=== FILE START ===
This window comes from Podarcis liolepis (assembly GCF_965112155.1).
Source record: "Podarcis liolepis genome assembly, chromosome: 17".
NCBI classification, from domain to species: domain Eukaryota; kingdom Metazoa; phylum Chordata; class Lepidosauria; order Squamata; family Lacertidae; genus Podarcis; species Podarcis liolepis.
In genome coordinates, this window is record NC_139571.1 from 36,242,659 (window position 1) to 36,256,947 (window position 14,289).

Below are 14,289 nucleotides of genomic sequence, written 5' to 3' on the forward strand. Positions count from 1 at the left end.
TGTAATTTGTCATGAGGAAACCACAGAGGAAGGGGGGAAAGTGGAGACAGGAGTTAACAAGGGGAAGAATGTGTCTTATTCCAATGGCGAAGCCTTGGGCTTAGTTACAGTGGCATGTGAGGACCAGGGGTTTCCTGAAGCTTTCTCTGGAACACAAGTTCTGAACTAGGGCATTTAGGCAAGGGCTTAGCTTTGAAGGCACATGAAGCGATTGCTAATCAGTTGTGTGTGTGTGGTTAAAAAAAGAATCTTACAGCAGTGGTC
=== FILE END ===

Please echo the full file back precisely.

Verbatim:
This window comes from Podarcis liolepis (assembly GCF_965112155.1).
Source record: "Podarcis liolepis genome assembly, chromosome: 17".
NCBI classification, from domain to species: domain Eukaryota; kingdom Metazoa; phylum Chordata; class Lepidosauria; order Squamata; family Lacertidae; genus Podarcis; species Podarcis liolepis.
In genome coordinates, this window is record NC_139571.1 from 36,242,659 (window position 1) to 36,256,947 (window position 14,289).

Below are 14,289 nucleotides of genomic sequence, written 5' to 3' on the forward strand. Positions count from 1 at the left end.
TGTAATTTGTCATGAGGAAACCACAGAGGAAGGGGGGAAAGTGGAGACAGGAGTTAACAAGGGGAAGAATGTGTCTTATTCCAATGGCGAAGCCTTGGGCTTAGTTACAGTGGCATGTGAGGACCAGGGGTTTCCTGAAGCTTTCTCTGGAACACAAGTTCTGAACTAGGGCATTTAGGCAAGGGCTTAGCTTTGAAGGCACATGAAGCGATTGCTAATCAGTTGTGTGTGTGTGGTTAAAAAAAGAATCTTACAGCAGTGGTC